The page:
|An original section of Route 66 is preserved in Flagstaff Route 66 Park.
Flagstaff is a Route 66 town not like many other Route 66 towns. While Route 66 bypassed a lot of towns, causing those towns to disappear, Flagstaff wasn’t affected in the same way. Flagstaff was established in 1882 and has a lot of history that predates Route 66, so Flagstaff didn’t completely rely on Route 66 to survive. Today it is a bustling college town with a historic downtown and some remaining remnants of Route 66. While there are a lot of things to do in Flagstaff, many of Flagstaff’s historical and Route 66 sites are close together and can be visited in one day.
Historic Downtown Walking Tour
|Downtown Flagstaff courthouse and . . . a pay phone?
Flagstaff has a historic downtown that feels more like it belongs on the east coast rather than in the west with its tall brick and stone buildings. We recommend starting the day early in the morning with a self-guided walking tour of Flagstaff’s historic downtown. The light is beautiful in the morning, shining in between the buildings, and the streets are empty. It feels like you have downtown all to yourself. The Flagstaff Visitor Center city map highlights a number of historic buildings to be on the lookout for in Flagstaff’s historic downtown.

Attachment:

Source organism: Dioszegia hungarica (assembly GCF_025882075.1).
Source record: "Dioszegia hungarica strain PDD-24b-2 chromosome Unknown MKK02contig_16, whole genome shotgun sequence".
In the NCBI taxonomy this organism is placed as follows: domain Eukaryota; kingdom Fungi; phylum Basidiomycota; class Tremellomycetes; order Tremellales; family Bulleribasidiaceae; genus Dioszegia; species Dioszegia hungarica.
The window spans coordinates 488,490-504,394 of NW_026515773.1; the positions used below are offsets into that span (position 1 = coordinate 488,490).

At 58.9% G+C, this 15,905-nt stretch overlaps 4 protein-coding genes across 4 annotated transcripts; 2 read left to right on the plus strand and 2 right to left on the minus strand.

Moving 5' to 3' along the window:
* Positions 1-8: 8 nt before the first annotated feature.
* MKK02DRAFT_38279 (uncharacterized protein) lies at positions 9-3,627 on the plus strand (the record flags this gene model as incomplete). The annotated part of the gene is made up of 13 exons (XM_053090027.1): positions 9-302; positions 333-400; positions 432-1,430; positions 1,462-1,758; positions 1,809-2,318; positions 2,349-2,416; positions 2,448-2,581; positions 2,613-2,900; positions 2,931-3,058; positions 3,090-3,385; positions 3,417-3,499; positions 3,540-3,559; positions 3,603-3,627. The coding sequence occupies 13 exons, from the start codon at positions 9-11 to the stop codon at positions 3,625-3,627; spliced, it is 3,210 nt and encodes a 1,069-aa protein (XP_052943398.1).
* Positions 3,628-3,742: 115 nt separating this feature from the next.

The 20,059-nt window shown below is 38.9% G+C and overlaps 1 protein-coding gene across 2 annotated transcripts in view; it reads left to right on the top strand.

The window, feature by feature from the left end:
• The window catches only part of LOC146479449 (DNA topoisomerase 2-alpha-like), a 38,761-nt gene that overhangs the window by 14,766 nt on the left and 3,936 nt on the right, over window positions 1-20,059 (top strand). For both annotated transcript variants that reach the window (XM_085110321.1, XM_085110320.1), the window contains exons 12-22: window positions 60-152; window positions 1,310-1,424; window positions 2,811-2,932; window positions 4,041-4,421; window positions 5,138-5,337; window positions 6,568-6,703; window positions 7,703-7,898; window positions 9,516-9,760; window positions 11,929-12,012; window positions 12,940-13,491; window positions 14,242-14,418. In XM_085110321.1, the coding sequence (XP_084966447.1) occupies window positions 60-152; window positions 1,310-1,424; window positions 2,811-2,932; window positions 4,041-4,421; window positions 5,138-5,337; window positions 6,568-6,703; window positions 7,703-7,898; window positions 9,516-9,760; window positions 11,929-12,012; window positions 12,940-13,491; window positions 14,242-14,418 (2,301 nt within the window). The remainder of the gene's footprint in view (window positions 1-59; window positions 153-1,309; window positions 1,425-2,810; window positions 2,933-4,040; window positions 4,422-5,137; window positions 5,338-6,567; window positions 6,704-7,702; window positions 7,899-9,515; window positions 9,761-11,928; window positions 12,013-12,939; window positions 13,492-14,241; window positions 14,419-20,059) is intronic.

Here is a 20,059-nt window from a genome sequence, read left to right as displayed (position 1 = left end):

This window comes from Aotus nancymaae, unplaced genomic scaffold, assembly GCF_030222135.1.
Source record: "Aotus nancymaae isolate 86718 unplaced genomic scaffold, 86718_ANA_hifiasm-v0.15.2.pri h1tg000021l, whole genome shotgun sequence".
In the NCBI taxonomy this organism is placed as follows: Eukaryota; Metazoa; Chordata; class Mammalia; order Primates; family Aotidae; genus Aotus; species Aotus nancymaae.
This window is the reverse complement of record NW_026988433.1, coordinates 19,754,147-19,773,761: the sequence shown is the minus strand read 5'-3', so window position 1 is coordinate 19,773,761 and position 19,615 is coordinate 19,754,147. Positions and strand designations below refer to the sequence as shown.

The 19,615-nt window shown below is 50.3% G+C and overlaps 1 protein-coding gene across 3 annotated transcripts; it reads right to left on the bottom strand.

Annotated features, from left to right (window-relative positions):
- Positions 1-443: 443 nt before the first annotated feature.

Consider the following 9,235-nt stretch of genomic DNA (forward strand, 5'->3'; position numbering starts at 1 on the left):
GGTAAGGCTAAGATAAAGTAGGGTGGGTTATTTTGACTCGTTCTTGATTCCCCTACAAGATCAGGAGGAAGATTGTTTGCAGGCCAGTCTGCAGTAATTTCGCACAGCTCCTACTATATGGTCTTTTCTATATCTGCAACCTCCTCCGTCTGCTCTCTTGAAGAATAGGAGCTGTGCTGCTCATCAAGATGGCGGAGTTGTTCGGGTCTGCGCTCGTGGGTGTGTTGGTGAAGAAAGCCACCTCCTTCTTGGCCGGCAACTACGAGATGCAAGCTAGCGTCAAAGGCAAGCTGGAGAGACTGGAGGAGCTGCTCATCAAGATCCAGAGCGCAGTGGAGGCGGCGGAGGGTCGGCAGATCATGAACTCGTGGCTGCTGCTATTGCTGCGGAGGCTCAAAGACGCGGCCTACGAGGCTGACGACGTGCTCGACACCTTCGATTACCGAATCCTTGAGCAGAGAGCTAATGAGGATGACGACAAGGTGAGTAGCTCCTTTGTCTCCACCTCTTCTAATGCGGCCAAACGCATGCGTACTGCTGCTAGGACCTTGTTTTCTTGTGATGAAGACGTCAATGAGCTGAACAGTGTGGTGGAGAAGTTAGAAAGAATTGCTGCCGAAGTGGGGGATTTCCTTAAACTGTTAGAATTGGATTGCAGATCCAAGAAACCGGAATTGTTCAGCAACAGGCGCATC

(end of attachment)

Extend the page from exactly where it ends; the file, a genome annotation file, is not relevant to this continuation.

The Weatherford Hotel first opened its doors on January 1, 1900. The hotel was built by John W. Weatherford, who arrived in Flagstaff in 1897. The hotel has been visited by pioneers and presidents. The Weatherford was listed on the National Register of Historic Places in 1978. It’s fitting that a hotel that opened its doors on January 1 now hosts Flagstaff’s annual New Year’s Eve celebration with a pine cone drop.
Just down the street from the Weatherford Hotel is the Orpheum Theater, which used to be the Weatherford Opera House. In 1915, a snow storm dropped five feet of snow on Flagstaff, which flattened a number of downtown buildings, including the opera house. Weatherford rebuilt the theater and named it the Orpheum. Be sure to walk into the alley next to theater to see the colorful mural painted on the side.